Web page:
A Tribute to the of

Here is the interview I enjoyed with Joe Kubert

Prof:  You enjoyed a long and productive partnership with Bob Kanigher at DC, clear back to that first Silver Age story of the Flash in Showcase #4.  How was he to work with?  Which titles were the most fun to work on? Joe Kubert:  It was a great experience and I enjoyed illustrating all his stories.

Prof:  Did you have any trouble navigating the Comics Code?  JK:  No.

Prof:  What were things like in the DC bullpen?  Who were your friends? JK:  Busy.  Jack Adler and all the guys in production.

Prof:  You worked on virtually every major character in the DC catalog at one time or another, going back to 1944.  Are there any you enjoyed working on more than others?  JK:  I enjoyed them all – in retrospect.

Prof:  You are particularly identified with the war titles such as Sgt. Rock and Enemy Ace.  Was any of your inspiration from your own time in the service overseas?  JK:  No.

Prof:  Your sons have followed you into the illustration business.  Does it feel satisfying to watch them develop their talents?  JK:  I feel it's a miracle.

Prof:  You operate the only accredited school devoted entirely to cartooning and have an impressive list of alumni.  Has this "second career" been as good as or better than your first?  JK:  This (the school) is not my career.  I am a cartoonist – first, last and always.

Prof:  Are there any Golden Age characters you wish had survived into the Silver Age?  JK:  None come to mind.

Prof:  Did you have any concerns about the super-heroes disappearing in the 40's?  Did it look like your work might evaporate?  JK:  No.

Prof:  What sort of research did you do for the Viking Prince title?  JK:  Books, illustrations, Prince Valiant.

Prof:  Your inking style was unique.  How did you choose to render form at a time when the DC house style was to mostly just indicate stuff with a simple outline?  JK:  Purely intuitive and never questioned by DC or anyone else.

Prof:  Do you think inking with a brush, as opposed to inking with a pen, is becoming a lost art? It seems few people do it anymore, but it is essential to your style.  JK:  I don't think so.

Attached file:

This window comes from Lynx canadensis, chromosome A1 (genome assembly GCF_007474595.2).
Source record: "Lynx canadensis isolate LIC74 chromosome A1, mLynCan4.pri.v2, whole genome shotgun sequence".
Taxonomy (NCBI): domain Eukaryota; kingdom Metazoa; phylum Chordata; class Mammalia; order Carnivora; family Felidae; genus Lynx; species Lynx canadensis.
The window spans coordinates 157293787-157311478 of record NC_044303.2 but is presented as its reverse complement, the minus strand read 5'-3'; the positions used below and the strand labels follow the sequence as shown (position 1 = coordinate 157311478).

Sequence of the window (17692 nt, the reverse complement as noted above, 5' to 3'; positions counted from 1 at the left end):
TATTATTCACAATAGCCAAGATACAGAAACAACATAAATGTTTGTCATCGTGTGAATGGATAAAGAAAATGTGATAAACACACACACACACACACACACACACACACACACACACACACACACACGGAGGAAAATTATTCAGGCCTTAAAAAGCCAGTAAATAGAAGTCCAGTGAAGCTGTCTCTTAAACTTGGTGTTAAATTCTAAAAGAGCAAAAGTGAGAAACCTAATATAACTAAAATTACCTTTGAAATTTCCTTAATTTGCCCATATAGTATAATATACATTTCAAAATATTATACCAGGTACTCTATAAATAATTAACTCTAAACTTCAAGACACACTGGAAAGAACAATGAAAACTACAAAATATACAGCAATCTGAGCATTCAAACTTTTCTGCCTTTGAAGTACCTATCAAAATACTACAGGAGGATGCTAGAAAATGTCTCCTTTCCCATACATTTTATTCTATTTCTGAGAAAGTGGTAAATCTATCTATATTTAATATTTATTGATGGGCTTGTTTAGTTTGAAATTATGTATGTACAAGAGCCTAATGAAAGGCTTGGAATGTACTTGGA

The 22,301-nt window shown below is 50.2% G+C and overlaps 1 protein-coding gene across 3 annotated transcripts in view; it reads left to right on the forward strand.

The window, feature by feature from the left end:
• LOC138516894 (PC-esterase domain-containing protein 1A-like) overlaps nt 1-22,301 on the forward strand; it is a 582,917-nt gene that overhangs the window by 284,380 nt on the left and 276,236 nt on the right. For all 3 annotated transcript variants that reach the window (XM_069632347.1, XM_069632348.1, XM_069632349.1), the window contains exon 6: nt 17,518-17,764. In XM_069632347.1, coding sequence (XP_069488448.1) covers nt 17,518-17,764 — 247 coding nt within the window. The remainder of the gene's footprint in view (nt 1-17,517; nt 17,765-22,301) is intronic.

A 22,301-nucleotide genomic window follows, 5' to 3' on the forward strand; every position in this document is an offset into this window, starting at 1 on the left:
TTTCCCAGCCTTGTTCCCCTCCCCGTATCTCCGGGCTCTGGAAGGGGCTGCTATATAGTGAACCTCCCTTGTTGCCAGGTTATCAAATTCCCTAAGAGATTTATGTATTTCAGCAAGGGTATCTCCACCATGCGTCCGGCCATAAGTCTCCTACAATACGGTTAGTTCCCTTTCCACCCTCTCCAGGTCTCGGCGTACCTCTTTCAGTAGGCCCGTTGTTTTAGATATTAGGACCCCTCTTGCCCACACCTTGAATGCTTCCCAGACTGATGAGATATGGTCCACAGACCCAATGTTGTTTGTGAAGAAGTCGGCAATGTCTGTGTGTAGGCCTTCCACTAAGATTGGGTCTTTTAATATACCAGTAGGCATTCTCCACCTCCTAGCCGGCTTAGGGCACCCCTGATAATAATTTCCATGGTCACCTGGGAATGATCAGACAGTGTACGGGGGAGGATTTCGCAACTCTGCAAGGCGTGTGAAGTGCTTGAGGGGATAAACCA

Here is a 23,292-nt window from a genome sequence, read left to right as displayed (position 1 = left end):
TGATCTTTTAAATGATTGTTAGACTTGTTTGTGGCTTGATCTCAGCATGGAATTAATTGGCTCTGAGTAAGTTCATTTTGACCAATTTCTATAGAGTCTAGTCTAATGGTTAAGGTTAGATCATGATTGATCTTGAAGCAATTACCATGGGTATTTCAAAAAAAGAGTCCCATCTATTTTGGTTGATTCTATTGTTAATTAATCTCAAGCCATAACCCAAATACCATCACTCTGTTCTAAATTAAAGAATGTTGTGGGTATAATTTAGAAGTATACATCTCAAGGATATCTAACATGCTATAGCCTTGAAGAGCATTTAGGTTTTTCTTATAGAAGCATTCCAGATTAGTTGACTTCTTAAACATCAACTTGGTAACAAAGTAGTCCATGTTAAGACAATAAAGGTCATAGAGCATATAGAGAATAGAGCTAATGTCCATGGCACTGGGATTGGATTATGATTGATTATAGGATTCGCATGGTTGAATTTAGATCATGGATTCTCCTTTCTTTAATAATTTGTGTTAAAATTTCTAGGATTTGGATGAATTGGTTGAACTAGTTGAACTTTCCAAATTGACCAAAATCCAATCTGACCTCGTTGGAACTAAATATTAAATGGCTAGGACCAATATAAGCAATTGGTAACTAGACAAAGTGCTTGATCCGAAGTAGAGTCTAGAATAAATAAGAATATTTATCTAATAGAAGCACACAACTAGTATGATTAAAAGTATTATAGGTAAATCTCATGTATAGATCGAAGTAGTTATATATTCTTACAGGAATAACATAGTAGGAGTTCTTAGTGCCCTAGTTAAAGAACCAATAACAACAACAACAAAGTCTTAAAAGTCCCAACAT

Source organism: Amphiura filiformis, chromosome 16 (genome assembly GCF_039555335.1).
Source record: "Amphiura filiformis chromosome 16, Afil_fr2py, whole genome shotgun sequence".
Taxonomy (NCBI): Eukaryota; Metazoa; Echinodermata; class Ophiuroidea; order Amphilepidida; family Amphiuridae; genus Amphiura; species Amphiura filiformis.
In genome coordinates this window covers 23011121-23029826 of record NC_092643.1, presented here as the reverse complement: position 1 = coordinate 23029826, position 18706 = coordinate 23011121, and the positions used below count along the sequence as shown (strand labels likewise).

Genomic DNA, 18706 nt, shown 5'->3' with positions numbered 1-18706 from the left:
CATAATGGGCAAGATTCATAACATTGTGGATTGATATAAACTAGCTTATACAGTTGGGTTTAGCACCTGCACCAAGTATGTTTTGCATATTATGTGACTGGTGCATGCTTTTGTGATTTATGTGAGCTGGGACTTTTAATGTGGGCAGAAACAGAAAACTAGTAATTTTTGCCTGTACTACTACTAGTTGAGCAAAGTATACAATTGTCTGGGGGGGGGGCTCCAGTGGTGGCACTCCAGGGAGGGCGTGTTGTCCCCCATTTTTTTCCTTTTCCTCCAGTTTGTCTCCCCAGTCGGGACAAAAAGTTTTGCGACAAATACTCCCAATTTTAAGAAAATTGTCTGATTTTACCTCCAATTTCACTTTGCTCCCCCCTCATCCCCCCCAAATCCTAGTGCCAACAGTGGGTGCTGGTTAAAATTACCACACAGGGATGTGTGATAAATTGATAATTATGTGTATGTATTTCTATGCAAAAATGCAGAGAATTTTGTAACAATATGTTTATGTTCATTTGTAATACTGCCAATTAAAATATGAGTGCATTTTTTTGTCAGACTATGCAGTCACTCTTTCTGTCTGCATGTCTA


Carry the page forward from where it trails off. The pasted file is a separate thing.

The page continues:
Prof:  Your knowledge of military gear is legendary.  How did this come about? Through references, or is it all in your head?  JK:  Reference.  ALWAYS reference.

Prof:  Who were your influences? Hal Foster maybe?  JK:  Hal Foster, Alex Raymond and Milt Caniff.

Prof:  Whose idea was Jackie Johnson, and was there any opposition to having a black soldier in Easy Company?  JK:  Bob Kanigher (the writer/editor.)  No.

Prof:  Did you enjoy working with Brian Azzarello on "Between Hell and a Hard Place"?  JK:  Yes, very much.

Prof:  Do you think Brian stewarded these characters well?  JK:  Yes.

Prof:  How long did it take to pencil and ink a typical page?  JK:  One day.

Prof:  You recently produced a new Sgt. Rock story (The Prophecy.)  What sort of differences did you encounter in how it was done today as opposed to the Frank Rock of the 60's?  JK:  The use of computers for lettering, color and reproduction.

As you can see, Joe is a man of few words who seems to prefer to let his work speak for itself, and speak it has for several decades now.  If you want to know more about Mr. Kubert, I humbly suggest you lay your hands on a copy of "The Greatest 1950's Stories Ever Told"; Joe wrote the foreword. In it he recalls some wonderful stories of his early days as a cartoonist.

© 2007 by B.D.S.

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